EMP could leave ‘9 out of 10 Americans dead’
May 3, 2010: There was renewed alarm about the possibility of an EMP attack – electromagnetic pulse – on the United States because of Iran’s work on a multi-stage Space Launch Vehicle, according to a report from Joseph Farah’s G2 Bulletin.
And experts forecast if such an attack were a success, it effectively could throw the U.S. back into an age of agriculture.
“Within a year of that attack, nine out of 10 Americans would be dead, because we can’t support a population of the present size in urban centers and the like without electricity,” said Frank Gaffney, president of the Center for Security Policy. “And that is exactly what I believe the Iranians are working towards.”
A launch of an SLV by Iran sparked renewed concern of an attack that could send an electromagnetic pulse powerful enough to wipe out computer controls for systems on which society has come to rely, officials said.
As the G2 Bulletin reported, Ronald Burgess, director of the U.S. Defense Intelligence Agency, revealed that Iran successfully launched a multi-stage SLV, the Simorgh. The device ultimately could be equipped with a nuclear bomb, which the U.S. intelligence community assesses Iran is developing.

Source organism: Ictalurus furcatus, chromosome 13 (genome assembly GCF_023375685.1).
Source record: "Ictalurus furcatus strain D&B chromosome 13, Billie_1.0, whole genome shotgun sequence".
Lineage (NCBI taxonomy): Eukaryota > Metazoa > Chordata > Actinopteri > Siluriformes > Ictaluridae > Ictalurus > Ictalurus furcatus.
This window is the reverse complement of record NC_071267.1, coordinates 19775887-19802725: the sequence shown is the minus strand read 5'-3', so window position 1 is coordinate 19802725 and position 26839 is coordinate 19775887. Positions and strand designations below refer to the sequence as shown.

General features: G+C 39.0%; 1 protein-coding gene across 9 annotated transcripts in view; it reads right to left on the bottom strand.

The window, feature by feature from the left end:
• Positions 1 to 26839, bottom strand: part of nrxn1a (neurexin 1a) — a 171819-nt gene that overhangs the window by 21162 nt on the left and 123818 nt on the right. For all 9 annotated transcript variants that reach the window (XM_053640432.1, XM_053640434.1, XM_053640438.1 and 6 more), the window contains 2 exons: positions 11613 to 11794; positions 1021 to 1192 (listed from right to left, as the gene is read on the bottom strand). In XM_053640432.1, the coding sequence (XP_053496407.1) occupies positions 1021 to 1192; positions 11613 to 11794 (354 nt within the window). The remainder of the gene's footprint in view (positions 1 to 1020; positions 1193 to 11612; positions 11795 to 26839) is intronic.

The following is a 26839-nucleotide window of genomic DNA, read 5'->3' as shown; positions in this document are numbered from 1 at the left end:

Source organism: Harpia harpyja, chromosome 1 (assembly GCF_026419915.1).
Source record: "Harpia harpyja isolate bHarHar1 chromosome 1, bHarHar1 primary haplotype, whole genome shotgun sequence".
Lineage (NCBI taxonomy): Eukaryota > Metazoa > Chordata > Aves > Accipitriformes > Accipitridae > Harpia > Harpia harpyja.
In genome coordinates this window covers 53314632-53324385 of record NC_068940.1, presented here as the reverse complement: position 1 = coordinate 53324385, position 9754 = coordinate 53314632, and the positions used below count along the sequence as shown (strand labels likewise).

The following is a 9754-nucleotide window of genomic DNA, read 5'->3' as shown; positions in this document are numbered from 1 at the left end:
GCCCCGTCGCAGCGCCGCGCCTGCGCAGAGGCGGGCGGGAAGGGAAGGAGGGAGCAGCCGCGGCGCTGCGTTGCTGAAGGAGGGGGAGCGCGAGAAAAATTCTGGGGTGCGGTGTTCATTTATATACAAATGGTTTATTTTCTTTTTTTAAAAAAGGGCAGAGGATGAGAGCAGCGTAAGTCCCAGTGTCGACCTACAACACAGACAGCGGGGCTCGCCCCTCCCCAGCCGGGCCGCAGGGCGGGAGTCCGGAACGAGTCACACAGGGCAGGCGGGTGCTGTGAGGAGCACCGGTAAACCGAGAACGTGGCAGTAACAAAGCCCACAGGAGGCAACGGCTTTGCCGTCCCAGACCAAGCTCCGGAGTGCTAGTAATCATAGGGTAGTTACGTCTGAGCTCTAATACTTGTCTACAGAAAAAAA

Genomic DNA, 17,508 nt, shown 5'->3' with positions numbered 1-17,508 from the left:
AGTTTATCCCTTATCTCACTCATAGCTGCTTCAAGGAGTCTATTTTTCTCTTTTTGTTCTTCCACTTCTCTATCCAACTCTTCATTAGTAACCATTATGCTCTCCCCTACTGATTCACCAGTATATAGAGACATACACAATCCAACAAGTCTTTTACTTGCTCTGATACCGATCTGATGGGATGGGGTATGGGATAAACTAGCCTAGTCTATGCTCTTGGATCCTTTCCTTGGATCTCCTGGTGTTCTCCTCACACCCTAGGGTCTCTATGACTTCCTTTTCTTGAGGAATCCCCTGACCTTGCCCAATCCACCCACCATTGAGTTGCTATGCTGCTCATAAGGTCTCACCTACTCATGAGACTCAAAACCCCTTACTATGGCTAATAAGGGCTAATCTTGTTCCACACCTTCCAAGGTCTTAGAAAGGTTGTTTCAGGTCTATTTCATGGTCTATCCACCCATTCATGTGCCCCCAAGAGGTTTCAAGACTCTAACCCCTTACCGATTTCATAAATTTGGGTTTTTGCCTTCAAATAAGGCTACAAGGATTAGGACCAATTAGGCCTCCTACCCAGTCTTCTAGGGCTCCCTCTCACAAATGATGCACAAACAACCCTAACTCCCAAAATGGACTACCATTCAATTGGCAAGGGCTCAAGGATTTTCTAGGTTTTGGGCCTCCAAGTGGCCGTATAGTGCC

Officials also report Iran has been testing detonation of its nuclear-capable missiles by remote control while still in high-altitude flight. The development makes a potential EMP attack on the U.S. more probable.
Kill a rattlesnake, go to jail
May 3, 2003: When James Galloway spotted a hissing rattlesnake on the trail and grabbed a stick to pin it to the ground so it could not strike a 3-year-old girl and her parents walking down the path toward him, most people likely considered him a hero.
When he transported the snake to a nearby parking lot, intending to scoop it up with a shovel so he could release it into the woods, some might have considered him tender hearted. And when the ungrateful snake turned and came at him, resulting in Galloway striking it with the shovel, most would have said he was lucky.
But the state of Michigan did not consider him a lucky, tender-hearted hero. It called him a criminal and convicted him for killing a protected species without a permit – an offense worth $500 and 90 days in jail.